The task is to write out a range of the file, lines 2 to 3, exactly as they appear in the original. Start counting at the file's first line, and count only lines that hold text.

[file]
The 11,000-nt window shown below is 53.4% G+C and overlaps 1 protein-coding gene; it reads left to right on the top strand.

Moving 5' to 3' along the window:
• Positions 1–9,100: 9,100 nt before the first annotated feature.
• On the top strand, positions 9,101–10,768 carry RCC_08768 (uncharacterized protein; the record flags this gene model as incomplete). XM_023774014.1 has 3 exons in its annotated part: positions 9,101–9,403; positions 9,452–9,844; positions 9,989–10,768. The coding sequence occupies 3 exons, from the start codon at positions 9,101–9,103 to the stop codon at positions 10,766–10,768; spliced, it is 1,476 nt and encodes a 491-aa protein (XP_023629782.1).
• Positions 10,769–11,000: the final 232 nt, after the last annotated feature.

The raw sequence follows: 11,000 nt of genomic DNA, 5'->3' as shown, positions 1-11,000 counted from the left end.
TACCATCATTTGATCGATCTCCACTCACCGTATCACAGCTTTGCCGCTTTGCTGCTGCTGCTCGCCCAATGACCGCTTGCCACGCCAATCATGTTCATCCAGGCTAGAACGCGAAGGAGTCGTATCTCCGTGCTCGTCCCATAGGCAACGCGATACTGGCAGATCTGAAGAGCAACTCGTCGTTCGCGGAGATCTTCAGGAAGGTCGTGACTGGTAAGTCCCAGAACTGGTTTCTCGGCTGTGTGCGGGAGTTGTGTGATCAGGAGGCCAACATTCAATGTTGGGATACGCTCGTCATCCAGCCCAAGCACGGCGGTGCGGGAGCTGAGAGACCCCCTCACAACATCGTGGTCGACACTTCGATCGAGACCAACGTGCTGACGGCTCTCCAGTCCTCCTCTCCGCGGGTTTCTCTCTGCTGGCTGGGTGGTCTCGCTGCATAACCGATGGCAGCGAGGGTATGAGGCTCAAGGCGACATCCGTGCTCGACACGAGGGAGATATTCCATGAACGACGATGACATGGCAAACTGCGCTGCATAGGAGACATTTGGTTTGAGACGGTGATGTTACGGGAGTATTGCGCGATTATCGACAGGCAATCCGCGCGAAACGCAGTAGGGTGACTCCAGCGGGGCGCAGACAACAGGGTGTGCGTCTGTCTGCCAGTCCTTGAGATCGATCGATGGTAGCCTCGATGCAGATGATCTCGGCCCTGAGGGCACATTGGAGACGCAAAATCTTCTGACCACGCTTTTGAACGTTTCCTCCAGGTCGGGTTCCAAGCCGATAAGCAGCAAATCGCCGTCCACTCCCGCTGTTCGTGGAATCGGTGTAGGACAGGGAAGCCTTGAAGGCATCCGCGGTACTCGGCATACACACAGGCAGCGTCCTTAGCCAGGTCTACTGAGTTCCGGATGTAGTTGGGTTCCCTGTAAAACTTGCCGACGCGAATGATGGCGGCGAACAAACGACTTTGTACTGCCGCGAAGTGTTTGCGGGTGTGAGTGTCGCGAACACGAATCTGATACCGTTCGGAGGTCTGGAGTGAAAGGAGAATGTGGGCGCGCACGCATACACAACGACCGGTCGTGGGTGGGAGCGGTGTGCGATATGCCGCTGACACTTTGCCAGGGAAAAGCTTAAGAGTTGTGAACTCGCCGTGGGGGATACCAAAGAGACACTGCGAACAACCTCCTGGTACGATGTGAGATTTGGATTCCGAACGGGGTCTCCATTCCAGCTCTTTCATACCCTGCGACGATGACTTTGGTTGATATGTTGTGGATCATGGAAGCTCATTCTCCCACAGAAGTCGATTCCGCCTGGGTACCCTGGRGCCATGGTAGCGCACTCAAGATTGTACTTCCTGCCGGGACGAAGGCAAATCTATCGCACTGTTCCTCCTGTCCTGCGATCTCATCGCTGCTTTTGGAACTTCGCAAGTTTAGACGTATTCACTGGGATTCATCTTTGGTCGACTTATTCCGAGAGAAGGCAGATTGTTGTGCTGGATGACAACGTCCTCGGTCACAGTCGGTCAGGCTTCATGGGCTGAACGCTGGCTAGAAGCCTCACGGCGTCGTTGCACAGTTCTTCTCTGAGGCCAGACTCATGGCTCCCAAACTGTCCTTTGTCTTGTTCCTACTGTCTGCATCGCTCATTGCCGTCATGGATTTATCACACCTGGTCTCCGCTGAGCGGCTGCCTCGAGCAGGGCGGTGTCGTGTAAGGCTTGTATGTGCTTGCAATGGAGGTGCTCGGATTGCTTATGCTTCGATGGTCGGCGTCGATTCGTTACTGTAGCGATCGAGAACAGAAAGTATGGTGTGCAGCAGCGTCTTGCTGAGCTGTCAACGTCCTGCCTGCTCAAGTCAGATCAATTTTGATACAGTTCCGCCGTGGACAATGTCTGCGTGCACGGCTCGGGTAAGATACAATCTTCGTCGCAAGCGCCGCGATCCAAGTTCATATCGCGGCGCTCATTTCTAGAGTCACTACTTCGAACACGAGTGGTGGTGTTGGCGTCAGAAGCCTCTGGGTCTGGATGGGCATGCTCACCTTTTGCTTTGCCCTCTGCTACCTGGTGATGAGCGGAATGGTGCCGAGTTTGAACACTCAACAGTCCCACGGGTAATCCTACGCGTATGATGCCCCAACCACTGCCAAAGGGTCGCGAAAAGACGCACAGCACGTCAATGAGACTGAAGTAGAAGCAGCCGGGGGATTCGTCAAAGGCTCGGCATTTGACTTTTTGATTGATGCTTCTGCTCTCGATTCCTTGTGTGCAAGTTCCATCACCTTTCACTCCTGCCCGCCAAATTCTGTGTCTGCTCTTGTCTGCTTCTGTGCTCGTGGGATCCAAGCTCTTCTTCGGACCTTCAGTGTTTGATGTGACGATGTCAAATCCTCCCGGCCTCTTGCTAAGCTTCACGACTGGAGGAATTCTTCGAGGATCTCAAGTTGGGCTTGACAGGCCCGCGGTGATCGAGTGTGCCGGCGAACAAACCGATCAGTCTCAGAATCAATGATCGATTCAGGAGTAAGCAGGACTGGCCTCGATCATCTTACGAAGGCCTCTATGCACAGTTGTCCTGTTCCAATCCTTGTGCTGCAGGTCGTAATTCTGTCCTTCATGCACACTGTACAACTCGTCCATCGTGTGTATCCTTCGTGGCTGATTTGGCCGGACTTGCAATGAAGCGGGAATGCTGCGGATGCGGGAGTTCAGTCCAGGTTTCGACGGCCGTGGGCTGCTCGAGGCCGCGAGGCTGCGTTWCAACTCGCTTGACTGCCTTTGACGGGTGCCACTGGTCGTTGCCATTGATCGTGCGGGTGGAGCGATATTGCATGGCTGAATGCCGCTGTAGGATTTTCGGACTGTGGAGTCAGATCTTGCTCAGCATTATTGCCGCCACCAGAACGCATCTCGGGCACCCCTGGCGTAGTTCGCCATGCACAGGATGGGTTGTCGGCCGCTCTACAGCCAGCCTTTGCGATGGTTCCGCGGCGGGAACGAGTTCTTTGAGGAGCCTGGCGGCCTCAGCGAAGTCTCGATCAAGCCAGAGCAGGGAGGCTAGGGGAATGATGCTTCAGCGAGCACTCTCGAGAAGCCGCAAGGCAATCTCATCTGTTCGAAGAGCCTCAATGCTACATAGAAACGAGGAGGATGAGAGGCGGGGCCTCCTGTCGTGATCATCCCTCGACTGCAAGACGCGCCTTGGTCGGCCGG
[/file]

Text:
Moving 5' to 3' along the window:
• Positions 1–9,100: 9,100 nt before the first annotated feature.